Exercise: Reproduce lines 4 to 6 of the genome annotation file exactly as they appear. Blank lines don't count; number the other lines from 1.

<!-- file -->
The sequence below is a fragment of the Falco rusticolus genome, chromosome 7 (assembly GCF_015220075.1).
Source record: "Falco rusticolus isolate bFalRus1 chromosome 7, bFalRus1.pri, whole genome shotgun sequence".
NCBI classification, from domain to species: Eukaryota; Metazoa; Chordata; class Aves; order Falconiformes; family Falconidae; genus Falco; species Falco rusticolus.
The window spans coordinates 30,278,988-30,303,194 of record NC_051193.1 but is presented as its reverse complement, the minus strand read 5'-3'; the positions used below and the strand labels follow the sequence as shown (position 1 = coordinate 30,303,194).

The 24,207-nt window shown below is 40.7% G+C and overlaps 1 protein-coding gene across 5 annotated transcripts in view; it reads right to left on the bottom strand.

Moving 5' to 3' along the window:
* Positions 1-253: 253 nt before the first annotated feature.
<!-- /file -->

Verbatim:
The window spans coordinates 30,278,988-30,303,194 of record NC_051193.1 but is presented as its reverse complement, the minus strand read 5'-3'; the positions used below and the strand labels follow the sequence as shown (position 1 = coordinate 30,303,194).

The 24,207-nt window shown below is 40.7% G+C and overlaps 1 protein-coding gene across 5 annotated transcripts in view; it reads right to left on the bottom strand.

Moving 5' to 3' along the window: